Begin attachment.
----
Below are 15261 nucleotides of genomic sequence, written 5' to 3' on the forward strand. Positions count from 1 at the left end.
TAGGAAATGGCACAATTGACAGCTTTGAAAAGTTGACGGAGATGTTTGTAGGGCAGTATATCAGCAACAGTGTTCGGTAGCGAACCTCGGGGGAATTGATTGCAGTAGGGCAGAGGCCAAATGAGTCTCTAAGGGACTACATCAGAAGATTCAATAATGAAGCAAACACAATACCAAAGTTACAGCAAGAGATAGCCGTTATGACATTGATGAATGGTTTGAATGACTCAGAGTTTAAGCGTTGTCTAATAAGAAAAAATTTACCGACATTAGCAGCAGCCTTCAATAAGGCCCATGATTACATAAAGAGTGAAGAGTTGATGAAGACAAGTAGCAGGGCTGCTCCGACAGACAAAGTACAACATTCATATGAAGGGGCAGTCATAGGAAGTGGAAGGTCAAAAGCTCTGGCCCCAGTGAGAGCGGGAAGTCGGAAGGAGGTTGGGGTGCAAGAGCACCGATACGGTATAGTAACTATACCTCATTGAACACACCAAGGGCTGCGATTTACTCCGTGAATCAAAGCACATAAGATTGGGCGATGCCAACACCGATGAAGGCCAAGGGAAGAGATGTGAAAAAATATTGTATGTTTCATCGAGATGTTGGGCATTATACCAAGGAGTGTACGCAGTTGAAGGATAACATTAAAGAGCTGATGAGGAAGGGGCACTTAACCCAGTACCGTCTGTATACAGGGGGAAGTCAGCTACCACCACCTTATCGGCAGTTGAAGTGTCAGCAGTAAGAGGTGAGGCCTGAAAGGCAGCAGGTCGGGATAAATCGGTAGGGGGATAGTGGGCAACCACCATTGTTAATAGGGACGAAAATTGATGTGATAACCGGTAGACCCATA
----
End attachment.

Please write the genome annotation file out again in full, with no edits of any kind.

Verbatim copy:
Below are 15261 nucleotides of genomic sequence, written 5' to 3' on the forward strand. Positions count from 1 at the left end.
TAGGAAATGGCACAATTGACAGCTTTGAAAAGTTGACGGAGATGTTTGTAGGGCAGTATATCAGCAACAGTGTTCGGTAGCGAACCTCGGGGGAATTGATTGCAGTAGGGCAGAGGCCAAATGAGTCTCTAAGGGACTACATCAGAAGATTCAATAATGAAGCAAACACAATACCAAAGTTACAGCAAGAGATAGCCGTTATGACATTGATGAATGGTTTGAATGACTCAGAGTTTAAGCGTTGTCTAATAAGAAAAAATTTACCGACATTAGCAGCAGCCTTCAATAAGGCCCATGATTACATAAAGAGTGAAGAGTTGATGAAGACAAGTAGCAGGGCTGCTCCGACAGACAAAGTACAACATTCATATGAAGGGGCAGTCATAGGAAGTGGAAGGTCAAAAGCTCTGGCCCCAGTGAGAGCGGGAAGTCGGAAGGAGGTTGGGGTGCAAGAGCACCGATACGGTATAGTAACTATACCTCATTGAACACACCAAGGGCTGCGATTTACTCCGTGAATCAAAGCACATAAGATTGGGCGATGCCAACACCGATGAAGGCCAAGGGAAGAGATGTGAAAAAATATTGTATGTTTCATCGAGATGTTGGGCATTATACCAAGGAGTGTACGCAGTTGAAGGATAACATTAAAGAGCTGATGAGGAAGGGGCACTTAACCCAGTACCGTCTGTATACAGGGGGAAGTCAGCTACCACCACCTTATCGGCAGTTGAAGTGTCAGCAGTAAGAGGTGAGGCCTGAAAGGCAGCAGGTCGGGATAAATCGGTAGGGGGATAGTGGGCAACCACCATTGTTAATAGGGACGAAAATTGATGTGATAACCGGTAGACCCATA